Byen Konte, Mal Kalkile?
Human Rights and Environmental Risks of Gold Mining in Haiti
“A man came to my house and said that a picket had been placed on my land near Vert de Gris where my nephews plant beans and cabbage. I walked to the land. It took about an hour. The engineer from the company came over to me and asked if I owned the land. I said yes. He then asked me if I could read. Ha! I said to him, Look at me. I’m old! Of course I did not go to school. The engineer took my thumb and dipped it in ink. He marked the piece of white paper with it. I had no idea what the paper said. I had no idea what it was. He then paid me 150 [Haitian] Gourdes [approximately $3.20] and I never saw him again.”
Resident of Lalan, La Montagne
Haiti stands at a crossroads: The prospect of gold mining glitters on the horizon, while the reality of political turmoil, weak institutions, and widespread impoverishment glares in the foreground. Minerals can be exploited only once. This moment, before mining has begun, presents a unique opportunity for Haiti to hold a robust public debate about the risks and benefits of mining for the Haitian people, and to implement preventive measures to avoid future human rights abuses and environmental harms. Such a debate requires transparency, information sharing, and active engagement of Haitian communities. Until now, most discussions about mining have occurred among government officials, company stakeholders, and international financial institutions behind closed doors. There is a dearth of information in the public domain about what gold mining entails, what challenges it poses, what opportunities it presents, and what it may mean for communities and the country as a whole. The purpose of this report is to help fill that gap.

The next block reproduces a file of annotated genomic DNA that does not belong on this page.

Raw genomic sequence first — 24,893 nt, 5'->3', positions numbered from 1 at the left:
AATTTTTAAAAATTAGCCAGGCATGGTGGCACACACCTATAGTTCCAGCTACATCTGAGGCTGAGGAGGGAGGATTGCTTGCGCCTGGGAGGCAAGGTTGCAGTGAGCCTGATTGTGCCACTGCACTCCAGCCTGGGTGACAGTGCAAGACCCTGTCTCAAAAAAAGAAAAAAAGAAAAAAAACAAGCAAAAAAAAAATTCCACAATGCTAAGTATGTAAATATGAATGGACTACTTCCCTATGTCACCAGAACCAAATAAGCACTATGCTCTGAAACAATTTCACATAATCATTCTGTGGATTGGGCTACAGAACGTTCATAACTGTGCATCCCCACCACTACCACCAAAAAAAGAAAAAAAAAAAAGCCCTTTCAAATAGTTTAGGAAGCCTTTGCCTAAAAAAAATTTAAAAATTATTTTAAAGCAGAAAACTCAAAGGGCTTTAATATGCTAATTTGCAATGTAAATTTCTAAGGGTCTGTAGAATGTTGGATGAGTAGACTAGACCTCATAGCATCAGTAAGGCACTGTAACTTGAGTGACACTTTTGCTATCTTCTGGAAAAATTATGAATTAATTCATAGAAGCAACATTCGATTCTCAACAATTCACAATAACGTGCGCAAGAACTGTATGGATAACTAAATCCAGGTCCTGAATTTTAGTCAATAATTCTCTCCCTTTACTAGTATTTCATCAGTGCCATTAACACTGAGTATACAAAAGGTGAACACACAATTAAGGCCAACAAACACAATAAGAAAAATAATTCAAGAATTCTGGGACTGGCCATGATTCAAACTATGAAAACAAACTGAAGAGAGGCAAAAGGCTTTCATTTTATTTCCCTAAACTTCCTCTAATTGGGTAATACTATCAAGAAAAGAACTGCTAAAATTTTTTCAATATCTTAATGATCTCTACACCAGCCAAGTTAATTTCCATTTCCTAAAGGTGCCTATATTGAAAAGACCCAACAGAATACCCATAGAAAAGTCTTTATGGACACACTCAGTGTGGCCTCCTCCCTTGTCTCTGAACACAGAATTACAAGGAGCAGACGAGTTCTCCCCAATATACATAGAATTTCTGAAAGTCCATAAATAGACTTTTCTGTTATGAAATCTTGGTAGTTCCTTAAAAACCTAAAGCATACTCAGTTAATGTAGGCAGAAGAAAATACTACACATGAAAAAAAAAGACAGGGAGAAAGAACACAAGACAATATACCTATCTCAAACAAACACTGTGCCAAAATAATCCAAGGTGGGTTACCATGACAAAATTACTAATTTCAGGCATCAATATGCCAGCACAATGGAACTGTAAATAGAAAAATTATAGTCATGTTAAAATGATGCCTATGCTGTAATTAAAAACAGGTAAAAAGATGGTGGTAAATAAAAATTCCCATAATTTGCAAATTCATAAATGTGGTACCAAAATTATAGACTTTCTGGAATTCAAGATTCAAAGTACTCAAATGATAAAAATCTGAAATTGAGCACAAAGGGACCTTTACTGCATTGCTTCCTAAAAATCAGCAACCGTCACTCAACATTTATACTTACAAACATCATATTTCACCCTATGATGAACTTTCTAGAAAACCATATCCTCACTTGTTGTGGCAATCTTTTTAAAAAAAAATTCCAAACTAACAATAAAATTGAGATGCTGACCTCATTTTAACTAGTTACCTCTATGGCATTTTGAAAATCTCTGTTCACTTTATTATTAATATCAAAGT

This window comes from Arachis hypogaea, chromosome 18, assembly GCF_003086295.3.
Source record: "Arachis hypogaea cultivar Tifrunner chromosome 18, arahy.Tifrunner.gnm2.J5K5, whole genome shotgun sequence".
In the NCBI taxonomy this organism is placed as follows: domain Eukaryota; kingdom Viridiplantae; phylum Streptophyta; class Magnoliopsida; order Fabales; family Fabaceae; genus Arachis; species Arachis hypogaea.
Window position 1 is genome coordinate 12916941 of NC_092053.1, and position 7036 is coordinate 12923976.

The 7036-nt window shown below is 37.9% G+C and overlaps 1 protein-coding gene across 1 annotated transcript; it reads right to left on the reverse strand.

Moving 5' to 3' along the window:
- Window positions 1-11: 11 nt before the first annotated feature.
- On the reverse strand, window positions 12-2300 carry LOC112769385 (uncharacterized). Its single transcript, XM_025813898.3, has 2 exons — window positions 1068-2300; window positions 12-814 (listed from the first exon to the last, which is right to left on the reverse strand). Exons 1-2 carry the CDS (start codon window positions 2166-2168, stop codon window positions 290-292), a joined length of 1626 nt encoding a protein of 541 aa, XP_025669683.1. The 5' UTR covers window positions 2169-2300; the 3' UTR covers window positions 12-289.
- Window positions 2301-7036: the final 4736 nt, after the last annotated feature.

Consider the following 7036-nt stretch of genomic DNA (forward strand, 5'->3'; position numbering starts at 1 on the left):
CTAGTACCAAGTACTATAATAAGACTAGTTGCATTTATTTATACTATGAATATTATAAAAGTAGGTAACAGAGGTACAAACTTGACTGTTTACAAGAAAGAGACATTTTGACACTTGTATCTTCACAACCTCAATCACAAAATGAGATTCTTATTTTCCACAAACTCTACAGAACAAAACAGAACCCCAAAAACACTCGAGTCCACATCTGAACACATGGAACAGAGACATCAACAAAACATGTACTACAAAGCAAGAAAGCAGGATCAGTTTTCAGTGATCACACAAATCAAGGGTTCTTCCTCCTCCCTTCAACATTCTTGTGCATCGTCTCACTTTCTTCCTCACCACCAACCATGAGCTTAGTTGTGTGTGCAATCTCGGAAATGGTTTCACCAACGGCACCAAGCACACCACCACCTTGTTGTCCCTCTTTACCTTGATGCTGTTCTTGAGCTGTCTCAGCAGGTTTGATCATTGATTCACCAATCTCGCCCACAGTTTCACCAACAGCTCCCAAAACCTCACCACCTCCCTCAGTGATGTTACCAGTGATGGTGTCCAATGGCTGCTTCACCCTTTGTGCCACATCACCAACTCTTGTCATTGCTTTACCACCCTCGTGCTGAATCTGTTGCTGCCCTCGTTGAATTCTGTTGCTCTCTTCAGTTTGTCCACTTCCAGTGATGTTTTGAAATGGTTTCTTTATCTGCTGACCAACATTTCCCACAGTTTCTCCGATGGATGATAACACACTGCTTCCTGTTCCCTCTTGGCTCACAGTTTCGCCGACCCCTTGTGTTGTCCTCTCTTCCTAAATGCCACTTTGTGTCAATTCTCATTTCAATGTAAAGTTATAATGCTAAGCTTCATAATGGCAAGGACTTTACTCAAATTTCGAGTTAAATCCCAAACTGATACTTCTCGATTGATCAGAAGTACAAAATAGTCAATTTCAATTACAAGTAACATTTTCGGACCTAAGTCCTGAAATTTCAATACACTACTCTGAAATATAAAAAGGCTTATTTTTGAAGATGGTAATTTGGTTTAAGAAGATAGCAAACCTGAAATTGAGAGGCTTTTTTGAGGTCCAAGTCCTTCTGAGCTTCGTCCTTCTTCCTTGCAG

Byen Konte, Mal Kalkile? Human Rights and Environmental Risks of Gold Mining in Haiti, is the product of collaboration between environmental law experts and human rights lawyers, and was informed by the Justice in Mining Collective, a platform of Haitian organizations and individuals committed to promoting the interests of Haiti’s rural, northern communities. The title of the report, taken from a Kreyòl proverb meaning “well-counted, poorly calculated,” suggests that Haiti’s apparent bounty of mineral resources could easily transform into a curse.
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Residents walk down from Newmont-Eurasian Drill Site, Grand Bois. Photo © 2013 Ben Depp